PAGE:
Higher Education Quick Takes

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Tuesday, May 8, 2012 - 3:00am

Ohio State University has spent more than $800,000 on President Gordon Gee's travel expenses since 2007, including more than $550,000 in the last two years, The Dayton Daily News reported. Ohio State officials noted the value of Gee's travel, in reaching donors and others, and in spreading the word about Ohio State across the world. But the newspaper noted that Gee's travel expenses exceeded not only those of two Ohio governors, but also of the presidents of other big public universities with global ambitions and intense fund-raising efforts -- the Universities of Michigan, North Carolina at Chapel Hill and Virginia.


Tuesday, May 8, 2012 - 4:41am

The Education Department is increasingly relying on collection agencies to obtain funds from those who have defaulted on student loans, but the department is failing to monitor complaints about these agencies, says a new report from the National Consumer Law Center. The center "found that contractors do not maintain accessible complaint systems and some agencies ignore the department’s minimum requirements for handling borrower grievances," the report says. "Overall, the complaint systems used by some collectors display a haphazard approach to resolving borrower disputes. The department also has failed to inform borrowers of the resources available through the agency to address complaints."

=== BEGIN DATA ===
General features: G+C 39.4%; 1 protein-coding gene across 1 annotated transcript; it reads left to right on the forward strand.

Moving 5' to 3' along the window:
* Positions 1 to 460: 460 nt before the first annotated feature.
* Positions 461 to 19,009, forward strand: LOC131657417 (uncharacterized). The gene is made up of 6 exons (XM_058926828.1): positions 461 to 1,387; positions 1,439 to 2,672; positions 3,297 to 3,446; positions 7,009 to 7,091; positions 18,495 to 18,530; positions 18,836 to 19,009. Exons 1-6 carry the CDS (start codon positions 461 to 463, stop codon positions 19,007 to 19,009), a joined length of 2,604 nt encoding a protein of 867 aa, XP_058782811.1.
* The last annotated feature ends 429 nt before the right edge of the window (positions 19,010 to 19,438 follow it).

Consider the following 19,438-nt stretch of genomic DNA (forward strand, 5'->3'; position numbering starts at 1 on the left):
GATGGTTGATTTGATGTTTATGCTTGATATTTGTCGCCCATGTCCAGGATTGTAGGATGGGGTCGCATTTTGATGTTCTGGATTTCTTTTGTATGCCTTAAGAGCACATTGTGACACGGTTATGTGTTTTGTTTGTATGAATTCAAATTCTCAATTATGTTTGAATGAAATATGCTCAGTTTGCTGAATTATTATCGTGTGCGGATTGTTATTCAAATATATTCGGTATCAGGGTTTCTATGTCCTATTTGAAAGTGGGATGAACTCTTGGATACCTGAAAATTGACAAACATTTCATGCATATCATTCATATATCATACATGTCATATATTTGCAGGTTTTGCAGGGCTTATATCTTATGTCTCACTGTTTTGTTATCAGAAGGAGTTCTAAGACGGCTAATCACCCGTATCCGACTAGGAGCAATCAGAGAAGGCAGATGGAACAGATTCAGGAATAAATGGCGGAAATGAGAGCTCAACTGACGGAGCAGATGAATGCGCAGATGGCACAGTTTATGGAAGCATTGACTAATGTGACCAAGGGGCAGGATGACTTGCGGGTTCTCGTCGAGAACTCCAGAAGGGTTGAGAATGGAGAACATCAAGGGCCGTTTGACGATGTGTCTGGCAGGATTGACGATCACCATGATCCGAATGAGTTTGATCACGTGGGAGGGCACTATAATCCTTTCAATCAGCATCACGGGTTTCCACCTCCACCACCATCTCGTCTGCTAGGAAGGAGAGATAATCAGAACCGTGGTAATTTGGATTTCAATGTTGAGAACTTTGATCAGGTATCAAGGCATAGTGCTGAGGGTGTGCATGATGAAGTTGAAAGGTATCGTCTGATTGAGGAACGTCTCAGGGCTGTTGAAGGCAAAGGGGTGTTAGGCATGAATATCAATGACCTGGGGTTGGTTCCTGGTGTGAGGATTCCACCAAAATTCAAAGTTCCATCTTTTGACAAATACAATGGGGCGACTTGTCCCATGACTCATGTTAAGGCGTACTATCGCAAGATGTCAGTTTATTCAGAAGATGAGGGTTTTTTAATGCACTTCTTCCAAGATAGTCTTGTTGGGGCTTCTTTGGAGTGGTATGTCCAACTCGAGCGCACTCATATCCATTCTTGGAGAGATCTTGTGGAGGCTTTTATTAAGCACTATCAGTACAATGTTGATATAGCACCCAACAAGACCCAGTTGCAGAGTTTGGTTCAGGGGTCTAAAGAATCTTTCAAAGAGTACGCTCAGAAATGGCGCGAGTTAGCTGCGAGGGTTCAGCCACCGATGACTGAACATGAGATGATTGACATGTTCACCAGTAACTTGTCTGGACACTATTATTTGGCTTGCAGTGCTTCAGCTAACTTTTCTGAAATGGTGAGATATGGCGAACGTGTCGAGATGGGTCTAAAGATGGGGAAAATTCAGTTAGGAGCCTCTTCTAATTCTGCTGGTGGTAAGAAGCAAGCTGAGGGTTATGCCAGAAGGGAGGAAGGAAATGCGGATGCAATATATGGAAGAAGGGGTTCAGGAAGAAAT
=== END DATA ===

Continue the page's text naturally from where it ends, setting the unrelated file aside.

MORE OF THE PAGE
Tuesday, May 8, 2012 - 3:00am

Chester College employees overwhelmingly passed a critical report on President Robert Baines on Monday, saying the institution’s dire financial situation is due to mismanagement at the highest levels. (Separately, the institution's board affirmed its confidence in Baines in a unanimous vote.)

Every non-adjunct faculty member and all but one staff member signed the 15-point vote of no confidence that said the college’s $750,000 deficit and possible closure “were preventable had the president fulfilled his responsibilities and had the board of trustees held him accountable.”

Baines said the anger is understandable, but that he's confident he handled a difficult situation as best he could while enrollment fell and infrastructure crumbled.

The 119-student arts college in New Hampshire must find hundreds of thousands of dollars in order to stay open next fall. Initial fund-raising efforts had yielded $87,000 as of Sunday, encouraging faculty and student leaders but leaving them far short of their ultimate goal.

Among the criticisms of Baines were his failure to raise funds and his slow speed in alerting employees and students to the magnitude of the financial situation. The petition accuses him of saying, “You cannot fund-raise for a sinking ship.”

He disputes ever saying "sinking ship," but said the concept is accurate enough. "It’s very difficult to go out and raise money with the financial situation we’re in," he said. Efforts to find a partner to take over the campus fell through because many of the college's facilities are in disrepair, Baines said.